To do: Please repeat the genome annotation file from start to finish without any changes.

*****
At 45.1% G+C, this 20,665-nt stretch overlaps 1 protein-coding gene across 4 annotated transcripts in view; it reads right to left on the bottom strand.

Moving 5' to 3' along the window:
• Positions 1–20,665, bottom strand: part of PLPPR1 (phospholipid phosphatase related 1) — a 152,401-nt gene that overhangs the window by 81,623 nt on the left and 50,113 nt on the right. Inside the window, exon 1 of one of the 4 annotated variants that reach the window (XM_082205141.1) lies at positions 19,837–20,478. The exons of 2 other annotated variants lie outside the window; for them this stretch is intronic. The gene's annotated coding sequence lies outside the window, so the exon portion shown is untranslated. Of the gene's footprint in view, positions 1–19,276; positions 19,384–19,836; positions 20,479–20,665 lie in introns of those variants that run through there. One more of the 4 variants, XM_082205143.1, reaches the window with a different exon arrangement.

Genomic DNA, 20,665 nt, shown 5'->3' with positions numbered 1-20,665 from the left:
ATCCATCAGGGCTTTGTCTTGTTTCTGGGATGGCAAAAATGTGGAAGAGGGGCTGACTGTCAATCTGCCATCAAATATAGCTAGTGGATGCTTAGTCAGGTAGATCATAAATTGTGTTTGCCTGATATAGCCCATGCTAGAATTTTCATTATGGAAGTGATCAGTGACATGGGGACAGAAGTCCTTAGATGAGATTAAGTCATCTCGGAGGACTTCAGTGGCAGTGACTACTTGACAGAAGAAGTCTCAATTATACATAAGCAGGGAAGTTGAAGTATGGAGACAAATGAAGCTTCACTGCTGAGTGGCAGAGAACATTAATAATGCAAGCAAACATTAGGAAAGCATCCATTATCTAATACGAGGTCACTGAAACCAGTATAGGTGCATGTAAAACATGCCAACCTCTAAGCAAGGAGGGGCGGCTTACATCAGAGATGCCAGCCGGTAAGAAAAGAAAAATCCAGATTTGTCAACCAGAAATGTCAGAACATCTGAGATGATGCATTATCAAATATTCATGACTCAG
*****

At 45.1% G+C, this 20,665-nt stretch overlaps 1 protein-coding gene across 4 annotated transcripts in view; it reads right to left on the bottom strand.

Moving 5' to 3' along the window:
• Positions 1–20,665, bottom strand: part of PLPPR1 (phospholipid phosphatase related 1) — a 152,401-nt gene that overhangs the window by 81,623 nt on the left and 50,113 nt on the right. Inside the window, exon 1 of one of the 4 annotated variants that reach the window (XM_082205141.1) lies at positions 19,837–20,478. The exons of 2 other annotated variants lie outside the window; for them this stretch is intronic. The gene's annotated coding sequence lies outside the window, so the exon portion shown is untranslated. Of the gene's footprint in view, positions 1–19,276; positions 19,384–19,836; positions 20,479–20,665 lie in introns of those variants that run through there. One more of the 4 variants, XM_082205143.1, reaches the window with a different exon arrangement.

Genomic DNA, 20,665 nt, shown 5'->3' with positions numbered 1-20,665 from the left:
ATCCATCAGGGCTTTGTCTTGTTTCTGGGATGGCAAAAATGTGGAAGAGGGGCTGACTGTCAATCTGCCATCAAATATAGCTAGTGGATGCTTAGTCAGGTAGATCATAAATTGTGTTTGCCTGATATAGCCCATGCTAGAATTTTCATTATGGAAGTGATCAGTGACATGGGGACAGAAGTCCTTAGATGAGATTAAGTCATCTCGGAGGACTTCAGTGGCAGTGACTACTTGACAGAAGAAGTCTCAATTATACATAAGCAGGGAAGTTGAAGTATGGAGACAAATGAAGCTTCACTGCTGAGTGGCAGAGAACATTAATAATGCAAGCAAACATTAGGAAAGCATCCATTATCTAATACGAGGTCACTGAAACCAGTATAGGTGCATGTAAAACATGCCAACCTCTAAGCAAGGAGGGGCGGCTTACATCAGAGATGCCAGCCGGTAAGAAAAGAAAAATCCAGATTTGTCAACCAGAAATGTCAGAACATCTGAGATGATGCATTATCAAATATTCATGACTCAG